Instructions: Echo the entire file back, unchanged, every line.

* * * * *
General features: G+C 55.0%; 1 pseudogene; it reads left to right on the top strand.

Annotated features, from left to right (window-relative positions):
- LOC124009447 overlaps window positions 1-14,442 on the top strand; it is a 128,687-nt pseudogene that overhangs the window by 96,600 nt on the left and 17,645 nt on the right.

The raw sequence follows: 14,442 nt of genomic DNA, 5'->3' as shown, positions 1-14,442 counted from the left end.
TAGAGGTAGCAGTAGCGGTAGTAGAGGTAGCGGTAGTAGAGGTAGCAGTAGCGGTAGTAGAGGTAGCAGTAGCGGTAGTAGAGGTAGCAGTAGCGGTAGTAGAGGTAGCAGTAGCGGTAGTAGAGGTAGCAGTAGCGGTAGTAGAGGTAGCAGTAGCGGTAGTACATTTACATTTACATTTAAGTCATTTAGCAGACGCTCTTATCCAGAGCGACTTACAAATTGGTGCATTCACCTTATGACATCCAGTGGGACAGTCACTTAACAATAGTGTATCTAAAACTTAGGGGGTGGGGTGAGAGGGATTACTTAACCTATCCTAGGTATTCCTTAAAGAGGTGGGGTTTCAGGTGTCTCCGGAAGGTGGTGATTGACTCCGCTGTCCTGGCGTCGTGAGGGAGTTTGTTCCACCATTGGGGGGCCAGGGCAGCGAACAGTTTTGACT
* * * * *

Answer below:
General features: G+C 55.0%; 1 pseudogene; it reads left to right on the top strand.

Annotated features, from left to right (window-relative positions):
- LOC124009447 overlaps window positions 1-14,442 on the top strand; it is a 128,687-nt pseudogene that overhangs the window by 96,600 nt on the left and 17,645 nt on the right.

The raw sequence follows: 14,442 nt of genomic DNA, 5'->3' as shown, positions 1-14,442 counted from the left end.
TAGAGGTAGCAGTAGCGGTAGTAGAGGTAGCGGTAGTAGAGGTAGCAGTAGCGGTAGTAGAGGTAGCAGTAGCGGTAGTAGAGGTAGCAGTAGCGGTAGTAGAGGTAGCAGTAGCGGTAGTAGAGGTAGCAGTAGCGGTAGTAGAGGTAGCAGTAGCGGTAGTACATTTACATTTACATTTAAGTCATTTAGCAGACGCTCTTATCCAGAGCGACTTACAAATTGGTGCATTCACCTTATGACATCCAGTGGGACAGTCACTTAACAATAGTGTATCTAAAACTTAGGGGGTGGGGTGAGAGGGATTACTTAACCTATCCTAGGTATTCCTTAAAGAGGTGGGGTTTCAGGTGTCTCCGGAAGGTGGTGATTGACTCCGCTGTCCTGGCGTCGTGAGGGAGTTTGTTCCACCATTGGGGGGCCAGGGCAGCGAACAGTTTTGACT